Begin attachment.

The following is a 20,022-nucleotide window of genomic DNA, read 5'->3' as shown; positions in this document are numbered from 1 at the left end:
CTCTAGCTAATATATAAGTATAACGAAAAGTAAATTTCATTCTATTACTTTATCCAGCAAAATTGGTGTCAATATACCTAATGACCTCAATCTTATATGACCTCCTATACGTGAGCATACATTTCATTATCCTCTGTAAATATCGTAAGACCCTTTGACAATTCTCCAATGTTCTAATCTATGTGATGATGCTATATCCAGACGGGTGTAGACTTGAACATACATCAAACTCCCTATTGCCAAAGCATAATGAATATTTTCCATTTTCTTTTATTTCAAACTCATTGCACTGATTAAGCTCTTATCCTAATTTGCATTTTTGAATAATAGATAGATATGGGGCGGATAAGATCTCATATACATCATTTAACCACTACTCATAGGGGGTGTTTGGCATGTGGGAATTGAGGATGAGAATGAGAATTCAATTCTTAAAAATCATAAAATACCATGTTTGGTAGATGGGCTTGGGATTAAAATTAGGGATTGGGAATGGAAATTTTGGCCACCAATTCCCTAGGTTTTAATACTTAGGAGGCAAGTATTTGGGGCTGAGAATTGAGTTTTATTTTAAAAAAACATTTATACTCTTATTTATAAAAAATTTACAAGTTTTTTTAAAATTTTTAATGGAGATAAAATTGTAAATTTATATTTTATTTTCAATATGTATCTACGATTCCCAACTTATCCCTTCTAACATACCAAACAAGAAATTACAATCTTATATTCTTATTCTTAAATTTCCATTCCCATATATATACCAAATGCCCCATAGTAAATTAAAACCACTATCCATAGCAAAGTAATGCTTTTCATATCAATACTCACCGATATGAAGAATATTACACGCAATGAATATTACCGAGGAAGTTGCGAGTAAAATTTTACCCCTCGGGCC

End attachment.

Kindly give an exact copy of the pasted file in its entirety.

The following is a 20,022-nucleotide window of genomic DNA, read 5'->3' as shown; positions in this document are numbered from 1 at the left end:
CTCTAGCTAATATATAAGTATAACGAAAAGTAAATTTCATTCTATTACTTTATCCAGCAAAATTGGTGTCAATATACCTAATGACCTCAATCTTATATGACCTCCTATACGTGAGCATACATTTCATTATCCTCTGTAAATATCGTAAGACCCTTTGACAATTCTCCAATGTTCTAATCTATGTGATGATGCTATATCCAGACGGGTGTAGACTTGAACATACATCAAACTCCCTATTGCCAAAGCATAATGAATATTTTCCATTTTCTTTTATTTCAAACTCATTGCACTGATTAAGCTCTTATCCTAATTTGCATTTTTGAATAATAGATAGATATGGGGCGGATAAGATCTCATATACATCATTTAACCACTACTCATAGGGGGTGTTTGGCATGTGGGAATTGAGGATGAGAATGAGAATTCAATTCTTAAAAATCATAAAATACCATGTTTGGTAGATGGGCTTGGGATTAAAATTAGGGATTGGGAATGGAAATTTTGGCCACCAATTCCCTAGGTTTTAATACTTAGGAGGCAAGTATTTGGGGCTGAGAATTGAGTTTTATTTTAAAAAAACATTTATACTCTTATTTATAAAAAATTTACAAGTTTTTTTAAAATTTTTAATGGAGATAAAATTGTAAATTTATATTTTATTTTCAATATGTATCTACGATTCCCAACTTATCCCTTCTAACATACCAAACAAGAAATTACAATCTTATATTCTTATTCTTAAATTTCCATTCCCATATATATACCAAATGCCCCATAGTAAATTAAAACCACTATCCATAGCAAAGTAATGCTTTTCATATCAATACTCACCGATATGAAGAATATTACACGCAATGAATATTACCGAGGAAGTTGCGAGTAAAATTTTACCCCTCGGGCC